Green’s Dictionary of Slang

humpty-dumpty n.2

[abbr. Humpty-Dumpty, the nursery-rhyme character who, despite his posturing, ‘fell off a wall’]

1. a short, squat person.

[UK]Grose Classical Dict. of the Vulgar Tongue.
[UK]Lex. Balatronicum.
[UK]Egan Grose’s Classical Dict. of the Vulgar Tongue.
[US]Bartlett Dict. Americanisms.
[UK]Hotten Dict. of Modern Sl. etc. 52: HUMPTY DUMPTY, short and thick.
[UK]Hotten Dict. of Modern Sl. etc. [as cit. 1859].
[UK]Sl. Dict.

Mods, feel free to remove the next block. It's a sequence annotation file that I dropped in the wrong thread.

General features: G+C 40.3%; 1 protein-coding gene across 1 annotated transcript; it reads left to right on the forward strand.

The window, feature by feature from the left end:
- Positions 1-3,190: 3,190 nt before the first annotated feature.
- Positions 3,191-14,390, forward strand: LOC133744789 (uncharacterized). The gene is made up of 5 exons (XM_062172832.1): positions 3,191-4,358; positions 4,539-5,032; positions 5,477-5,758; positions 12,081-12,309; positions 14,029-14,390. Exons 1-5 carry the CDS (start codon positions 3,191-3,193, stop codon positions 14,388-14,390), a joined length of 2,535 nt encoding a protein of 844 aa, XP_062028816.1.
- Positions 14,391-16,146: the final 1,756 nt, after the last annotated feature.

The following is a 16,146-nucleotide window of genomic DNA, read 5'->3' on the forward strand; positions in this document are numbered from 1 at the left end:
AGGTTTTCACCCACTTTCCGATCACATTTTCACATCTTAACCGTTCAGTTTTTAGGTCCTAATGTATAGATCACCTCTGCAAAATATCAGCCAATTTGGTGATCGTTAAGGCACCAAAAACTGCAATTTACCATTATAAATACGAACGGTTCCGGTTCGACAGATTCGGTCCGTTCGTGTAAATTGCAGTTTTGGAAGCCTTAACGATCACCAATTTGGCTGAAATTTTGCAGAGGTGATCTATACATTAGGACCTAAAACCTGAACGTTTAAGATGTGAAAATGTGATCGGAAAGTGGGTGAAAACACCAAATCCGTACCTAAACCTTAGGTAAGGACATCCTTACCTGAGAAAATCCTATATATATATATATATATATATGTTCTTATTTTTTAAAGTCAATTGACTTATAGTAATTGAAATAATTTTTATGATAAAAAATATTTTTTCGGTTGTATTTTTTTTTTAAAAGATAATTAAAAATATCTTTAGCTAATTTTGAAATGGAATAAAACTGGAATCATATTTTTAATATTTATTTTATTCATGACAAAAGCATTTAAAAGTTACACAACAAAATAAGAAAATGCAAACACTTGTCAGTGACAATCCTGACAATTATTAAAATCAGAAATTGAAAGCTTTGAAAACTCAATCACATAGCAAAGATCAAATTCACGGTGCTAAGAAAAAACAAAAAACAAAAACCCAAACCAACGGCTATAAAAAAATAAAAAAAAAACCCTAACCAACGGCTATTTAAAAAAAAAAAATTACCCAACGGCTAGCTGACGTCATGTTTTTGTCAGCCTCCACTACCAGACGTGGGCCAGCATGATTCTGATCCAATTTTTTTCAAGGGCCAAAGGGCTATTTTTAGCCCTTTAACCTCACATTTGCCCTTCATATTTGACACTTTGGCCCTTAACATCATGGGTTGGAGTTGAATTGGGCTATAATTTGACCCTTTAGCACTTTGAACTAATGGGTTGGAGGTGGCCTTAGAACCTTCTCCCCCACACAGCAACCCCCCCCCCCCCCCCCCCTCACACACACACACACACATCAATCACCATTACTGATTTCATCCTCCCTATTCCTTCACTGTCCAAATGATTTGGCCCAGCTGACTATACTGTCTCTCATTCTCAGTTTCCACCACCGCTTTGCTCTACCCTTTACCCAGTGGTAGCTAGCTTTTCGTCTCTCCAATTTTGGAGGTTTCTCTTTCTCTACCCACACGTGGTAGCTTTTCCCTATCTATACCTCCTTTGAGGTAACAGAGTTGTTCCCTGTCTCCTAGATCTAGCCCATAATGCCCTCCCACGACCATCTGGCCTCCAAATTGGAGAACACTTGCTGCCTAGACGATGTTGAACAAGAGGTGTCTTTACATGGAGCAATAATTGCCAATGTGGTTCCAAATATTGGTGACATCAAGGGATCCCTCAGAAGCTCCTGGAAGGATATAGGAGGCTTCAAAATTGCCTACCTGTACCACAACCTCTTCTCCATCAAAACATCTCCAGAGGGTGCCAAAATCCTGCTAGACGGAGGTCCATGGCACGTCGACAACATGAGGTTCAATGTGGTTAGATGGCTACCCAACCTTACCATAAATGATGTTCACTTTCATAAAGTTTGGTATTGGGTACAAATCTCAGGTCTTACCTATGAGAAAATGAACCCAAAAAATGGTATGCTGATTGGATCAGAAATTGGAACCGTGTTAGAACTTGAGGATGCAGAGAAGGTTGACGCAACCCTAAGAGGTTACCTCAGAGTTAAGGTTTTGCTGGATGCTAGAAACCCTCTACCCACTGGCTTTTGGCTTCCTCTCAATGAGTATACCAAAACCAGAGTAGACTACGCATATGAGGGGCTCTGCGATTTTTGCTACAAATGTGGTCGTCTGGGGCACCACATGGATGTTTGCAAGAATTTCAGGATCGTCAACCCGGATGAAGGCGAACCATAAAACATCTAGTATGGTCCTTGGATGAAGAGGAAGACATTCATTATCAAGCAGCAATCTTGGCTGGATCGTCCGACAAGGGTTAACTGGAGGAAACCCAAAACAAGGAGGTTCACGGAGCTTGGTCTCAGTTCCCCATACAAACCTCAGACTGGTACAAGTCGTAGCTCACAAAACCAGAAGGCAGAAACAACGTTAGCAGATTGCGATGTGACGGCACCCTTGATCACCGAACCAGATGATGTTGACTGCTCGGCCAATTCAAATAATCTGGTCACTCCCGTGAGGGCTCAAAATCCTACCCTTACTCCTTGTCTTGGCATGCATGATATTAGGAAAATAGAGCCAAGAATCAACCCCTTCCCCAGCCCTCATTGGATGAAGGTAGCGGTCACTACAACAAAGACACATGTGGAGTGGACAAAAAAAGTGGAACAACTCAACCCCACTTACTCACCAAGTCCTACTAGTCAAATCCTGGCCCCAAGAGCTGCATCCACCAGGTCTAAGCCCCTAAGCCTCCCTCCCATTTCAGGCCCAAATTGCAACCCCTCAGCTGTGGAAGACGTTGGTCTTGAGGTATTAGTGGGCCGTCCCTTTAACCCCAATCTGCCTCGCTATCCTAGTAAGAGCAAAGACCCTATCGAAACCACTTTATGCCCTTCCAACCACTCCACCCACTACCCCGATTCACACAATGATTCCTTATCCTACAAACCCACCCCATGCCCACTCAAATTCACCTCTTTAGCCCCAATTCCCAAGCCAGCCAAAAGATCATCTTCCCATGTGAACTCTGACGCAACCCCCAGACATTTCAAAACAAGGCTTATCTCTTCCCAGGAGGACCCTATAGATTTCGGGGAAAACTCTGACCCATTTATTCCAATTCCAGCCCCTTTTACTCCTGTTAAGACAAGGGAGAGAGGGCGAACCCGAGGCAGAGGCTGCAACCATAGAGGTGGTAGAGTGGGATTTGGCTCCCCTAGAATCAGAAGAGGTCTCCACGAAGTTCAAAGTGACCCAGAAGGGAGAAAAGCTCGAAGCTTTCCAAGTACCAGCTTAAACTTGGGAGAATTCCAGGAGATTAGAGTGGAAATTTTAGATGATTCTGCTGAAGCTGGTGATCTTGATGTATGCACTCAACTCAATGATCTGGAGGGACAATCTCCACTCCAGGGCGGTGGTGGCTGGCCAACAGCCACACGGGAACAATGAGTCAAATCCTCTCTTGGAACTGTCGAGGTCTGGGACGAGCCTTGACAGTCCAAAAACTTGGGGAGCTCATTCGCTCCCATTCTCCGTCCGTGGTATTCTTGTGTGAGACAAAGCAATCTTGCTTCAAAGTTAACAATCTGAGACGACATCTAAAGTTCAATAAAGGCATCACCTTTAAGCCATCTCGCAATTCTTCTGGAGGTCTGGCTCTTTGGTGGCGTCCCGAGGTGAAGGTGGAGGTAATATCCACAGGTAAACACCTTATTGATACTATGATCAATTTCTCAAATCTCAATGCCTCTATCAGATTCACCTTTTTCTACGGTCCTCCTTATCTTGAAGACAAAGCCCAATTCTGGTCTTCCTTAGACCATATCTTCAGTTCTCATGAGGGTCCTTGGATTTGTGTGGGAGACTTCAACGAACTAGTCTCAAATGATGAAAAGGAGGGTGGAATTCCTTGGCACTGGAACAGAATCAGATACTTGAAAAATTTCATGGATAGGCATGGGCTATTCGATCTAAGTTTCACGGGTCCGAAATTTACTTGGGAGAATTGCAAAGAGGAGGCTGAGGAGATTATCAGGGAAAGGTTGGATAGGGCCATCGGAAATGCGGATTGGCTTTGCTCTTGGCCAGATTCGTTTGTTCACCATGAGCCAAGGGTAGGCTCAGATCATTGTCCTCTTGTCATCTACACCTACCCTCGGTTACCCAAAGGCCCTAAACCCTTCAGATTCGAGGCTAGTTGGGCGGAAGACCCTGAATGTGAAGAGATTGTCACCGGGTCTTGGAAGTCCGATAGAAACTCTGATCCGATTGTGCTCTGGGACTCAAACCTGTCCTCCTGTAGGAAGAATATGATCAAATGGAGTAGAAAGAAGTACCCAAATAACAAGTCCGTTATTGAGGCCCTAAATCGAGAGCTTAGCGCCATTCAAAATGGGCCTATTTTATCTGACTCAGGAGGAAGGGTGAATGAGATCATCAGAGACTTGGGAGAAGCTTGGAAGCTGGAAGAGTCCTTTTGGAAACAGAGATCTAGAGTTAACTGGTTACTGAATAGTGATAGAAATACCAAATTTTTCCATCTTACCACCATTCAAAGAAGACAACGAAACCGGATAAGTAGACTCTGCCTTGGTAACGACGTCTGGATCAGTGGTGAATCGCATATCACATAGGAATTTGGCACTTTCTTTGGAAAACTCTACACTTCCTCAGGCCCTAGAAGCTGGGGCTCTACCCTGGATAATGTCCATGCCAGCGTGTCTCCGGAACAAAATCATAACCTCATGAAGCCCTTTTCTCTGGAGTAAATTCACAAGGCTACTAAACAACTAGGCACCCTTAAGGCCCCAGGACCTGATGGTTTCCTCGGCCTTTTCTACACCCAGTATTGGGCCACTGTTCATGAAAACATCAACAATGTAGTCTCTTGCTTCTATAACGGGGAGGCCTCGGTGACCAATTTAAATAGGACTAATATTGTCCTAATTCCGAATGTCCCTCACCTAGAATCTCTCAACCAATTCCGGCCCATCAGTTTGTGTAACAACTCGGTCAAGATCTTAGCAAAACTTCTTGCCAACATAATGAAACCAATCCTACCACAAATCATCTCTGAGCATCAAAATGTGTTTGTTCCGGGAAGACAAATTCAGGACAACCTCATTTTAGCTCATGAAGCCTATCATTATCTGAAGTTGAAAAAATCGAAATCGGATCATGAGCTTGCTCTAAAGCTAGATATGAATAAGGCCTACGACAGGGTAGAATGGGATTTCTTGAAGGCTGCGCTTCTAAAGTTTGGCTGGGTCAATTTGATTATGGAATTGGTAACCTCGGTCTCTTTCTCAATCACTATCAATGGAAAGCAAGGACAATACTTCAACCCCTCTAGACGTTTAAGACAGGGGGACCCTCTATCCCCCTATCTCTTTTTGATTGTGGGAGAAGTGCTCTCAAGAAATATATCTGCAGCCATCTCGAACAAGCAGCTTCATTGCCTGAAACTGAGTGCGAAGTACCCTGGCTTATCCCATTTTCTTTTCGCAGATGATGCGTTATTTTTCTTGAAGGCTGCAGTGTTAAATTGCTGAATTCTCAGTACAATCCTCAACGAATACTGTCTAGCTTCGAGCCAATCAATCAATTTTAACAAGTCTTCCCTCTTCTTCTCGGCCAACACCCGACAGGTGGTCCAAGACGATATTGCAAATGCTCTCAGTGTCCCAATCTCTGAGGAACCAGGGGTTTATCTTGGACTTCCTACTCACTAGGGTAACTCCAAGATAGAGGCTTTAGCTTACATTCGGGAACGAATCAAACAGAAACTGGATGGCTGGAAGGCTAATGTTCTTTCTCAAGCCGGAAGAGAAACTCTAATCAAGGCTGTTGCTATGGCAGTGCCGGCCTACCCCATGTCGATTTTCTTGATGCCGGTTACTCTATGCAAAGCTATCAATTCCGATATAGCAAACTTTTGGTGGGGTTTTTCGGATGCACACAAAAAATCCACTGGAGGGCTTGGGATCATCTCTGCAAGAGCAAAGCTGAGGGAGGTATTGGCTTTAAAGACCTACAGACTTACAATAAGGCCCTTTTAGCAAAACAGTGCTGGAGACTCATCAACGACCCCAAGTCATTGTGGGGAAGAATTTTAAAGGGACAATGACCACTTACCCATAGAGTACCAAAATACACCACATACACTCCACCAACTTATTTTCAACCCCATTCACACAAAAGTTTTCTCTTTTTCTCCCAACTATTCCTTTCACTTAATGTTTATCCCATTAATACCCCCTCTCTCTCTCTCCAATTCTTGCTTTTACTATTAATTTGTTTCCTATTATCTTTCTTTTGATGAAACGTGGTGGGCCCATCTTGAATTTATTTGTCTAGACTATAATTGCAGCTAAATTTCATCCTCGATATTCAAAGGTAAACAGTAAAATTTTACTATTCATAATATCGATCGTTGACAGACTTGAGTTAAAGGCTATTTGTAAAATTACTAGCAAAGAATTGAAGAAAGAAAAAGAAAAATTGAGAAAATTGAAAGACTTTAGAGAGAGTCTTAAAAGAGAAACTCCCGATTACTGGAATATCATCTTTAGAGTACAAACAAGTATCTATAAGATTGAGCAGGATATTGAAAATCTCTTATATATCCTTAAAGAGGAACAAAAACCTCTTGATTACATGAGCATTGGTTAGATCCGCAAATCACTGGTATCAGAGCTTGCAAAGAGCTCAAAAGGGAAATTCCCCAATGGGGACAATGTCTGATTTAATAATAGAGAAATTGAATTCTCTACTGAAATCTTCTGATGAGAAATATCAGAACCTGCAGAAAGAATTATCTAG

2. a hunchback.

[UK]Sl. Dict. 198: Humpty-dumpty [...] a hunchback.

3. (US, also humpty) an outright failure, an incompetent person, esp. in sport.

[US]H.L. Wilson Professor How Could You! 266: He plays the piano with Reddick, and he’s some Humpty-Dumpty on it.
[UK]J. Curtis Gilt Kid 246: Bloody fool to have panicked. Trying to run. Made a dead tumble out of it. A regular humpty dumpty.
[US]W.R. Burnett Little Men, Big World 19: What humpty-dumpties! [...] This big hitter they got—I saw him bust one up against the fence in the far right corner and only get a single.
[US]S. Ace Stand On It (1979) 154: Man, those humpties and hayshakers all over the South just love demolition derbies.
[US](con. 1930s) Durocher & Linn Nice Guys Finish Last 45: Babe Ruth was waiting to hit [...] ‘Get out of here, you humpty-dumpty,’ he roared.